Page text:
Sister site to the Adams Museum , the Historic Adams House (22 Van Buren Ave., 605/578-3724, www.adamsmuseumandhouse.org , May–Sept. daily 9 a.m.–5 p.m., Oct. Mon.–Sat. 10 a.m.–4 p.m., closed Nov.–Apr., adult $7, child $2) is shown by guided tour only. The house was built in 1892 and is one of the finest examples of a Queen Anne–style Victorian home in Deadwood .
W. E. Adams bought the house in 1920 with his first wife, Alice. It was closed in 1936 by his second wife, Mary Mastrovich Vicich, after W. E. Adams died in 1934 at the age of 80. Mary closed up the house, contents intact, and never lived in the house again.
She moved to California, but returned frequently to supervise the activities of the Homestake Mining Company, a company in which she now held controlling interest. When she returned to town, she stayed in local hotels.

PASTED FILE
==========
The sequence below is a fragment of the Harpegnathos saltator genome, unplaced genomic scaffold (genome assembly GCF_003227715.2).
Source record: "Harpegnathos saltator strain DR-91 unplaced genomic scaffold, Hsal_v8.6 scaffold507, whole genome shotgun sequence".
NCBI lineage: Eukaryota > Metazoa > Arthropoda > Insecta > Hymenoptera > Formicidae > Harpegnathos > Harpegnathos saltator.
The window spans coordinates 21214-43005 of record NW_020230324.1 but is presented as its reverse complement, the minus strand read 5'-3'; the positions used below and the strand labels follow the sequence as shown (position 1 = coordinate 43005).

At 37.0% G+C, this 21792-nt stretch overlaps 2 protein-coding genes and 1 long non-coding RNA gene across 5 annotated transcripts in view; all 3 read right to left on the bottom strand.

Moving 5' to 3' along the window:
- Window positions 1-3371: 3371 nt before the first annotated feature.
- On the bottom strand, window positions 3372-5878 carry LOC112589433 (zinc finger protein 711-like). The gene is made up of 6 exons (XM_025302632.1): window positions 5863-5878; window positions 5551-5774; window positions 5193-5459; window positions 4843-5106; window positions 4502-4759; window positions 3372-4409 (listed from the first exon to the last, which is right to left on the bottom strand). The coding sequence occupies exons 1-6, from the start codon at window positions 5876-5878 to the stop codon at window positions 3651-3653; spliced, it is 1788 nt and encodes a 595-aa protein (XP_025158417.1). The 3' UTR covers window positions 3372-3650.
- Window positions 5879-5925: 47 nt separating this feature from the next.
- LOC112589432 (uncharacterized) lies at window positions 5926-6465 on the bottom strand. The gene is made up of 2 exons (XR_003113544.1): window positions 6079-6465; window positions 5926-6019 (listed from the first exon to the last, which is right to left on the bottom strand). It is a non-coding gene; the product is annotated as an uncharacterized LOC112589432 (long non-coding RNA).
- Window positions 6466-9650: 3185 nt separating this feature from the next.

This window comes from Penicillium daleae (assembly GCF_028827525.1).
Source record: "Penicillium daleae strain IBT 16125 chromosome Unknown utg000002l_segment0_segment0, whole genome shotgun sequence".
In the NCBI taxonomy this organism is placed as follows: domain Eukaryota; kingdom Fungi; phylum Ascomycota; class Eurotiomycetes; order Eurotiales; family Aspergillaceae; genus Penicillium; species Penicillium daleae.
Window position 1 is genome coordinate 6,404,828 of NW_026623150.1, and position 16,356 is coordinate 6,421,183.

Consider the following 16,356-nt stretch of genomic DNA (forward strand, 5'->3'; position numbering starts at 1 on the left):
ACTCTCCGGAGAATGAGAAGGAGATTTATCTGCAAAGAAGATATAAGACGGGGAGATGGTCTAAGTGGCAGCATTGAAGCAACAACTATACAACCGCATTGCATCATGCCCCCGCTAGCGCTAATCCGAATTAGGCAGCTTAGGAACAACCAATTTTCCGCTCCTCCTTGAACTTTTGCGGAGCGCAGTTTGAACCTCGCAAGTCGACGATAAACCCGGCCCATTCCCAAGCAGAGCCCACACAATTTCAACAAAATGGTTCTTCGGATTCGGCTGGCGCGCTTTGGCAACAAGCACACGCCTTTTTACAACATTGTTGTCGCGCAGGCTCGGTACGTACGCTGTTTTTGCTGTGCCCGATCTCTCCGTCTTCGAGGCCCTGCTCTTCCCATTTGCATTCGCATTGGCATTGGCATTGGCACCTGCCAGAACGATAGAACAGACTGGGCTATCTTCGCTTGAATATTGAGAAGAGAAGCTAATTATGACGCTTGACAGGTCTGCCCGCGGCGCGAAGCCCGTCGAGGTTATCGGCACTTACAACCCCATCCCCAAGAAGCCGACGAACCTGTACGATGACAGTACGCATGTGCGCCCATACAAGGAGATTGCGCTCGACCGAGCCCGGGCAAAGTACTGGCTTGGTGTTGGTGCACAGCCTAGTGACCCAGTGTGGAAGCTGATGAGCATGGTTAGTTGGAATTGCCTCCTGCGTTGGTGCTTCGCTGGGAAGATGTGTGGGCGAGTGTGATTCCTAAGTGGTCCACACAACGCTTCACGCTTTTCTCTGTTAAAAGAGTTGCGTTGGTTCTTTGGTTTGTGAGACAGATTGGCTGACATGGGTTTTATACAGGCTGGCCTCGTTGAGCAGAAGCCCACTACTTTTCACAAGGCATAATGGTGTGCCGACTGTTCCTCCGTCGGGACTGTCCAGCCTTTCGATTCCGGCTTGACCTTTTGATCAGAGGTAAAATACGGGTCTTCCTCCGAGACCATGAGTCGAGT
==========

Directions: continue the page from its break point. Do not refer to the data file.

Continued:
For 50 years, the house remained empty and fully stocked. For a brief period from 1987 to 1992, the house was opened and used as a bed-and-breakfast. The proprietors, understanding the historical importance of the contents of the house, carefully stored everything in the attic. In 1992, the house was sold to the city for preservation.
The house was opened to the public in 2000 after careful restoration. Today, guided tours (every half-hour May–Aug., hourly Sept.–Oct.) give visitors a peek into the wealthier side of Deadwood ’s early days. Imagine entering a home where virtually nothing has changed since the late 1920s, the style in which the home was decorated. The original silverware, found in a safe, is on display, as are all of the furnishings, knick-knacks, artwork, and other personal possessions of Mary and William Adams, all relatively undisturbed to this day. It’s a fully authentic walk through another era.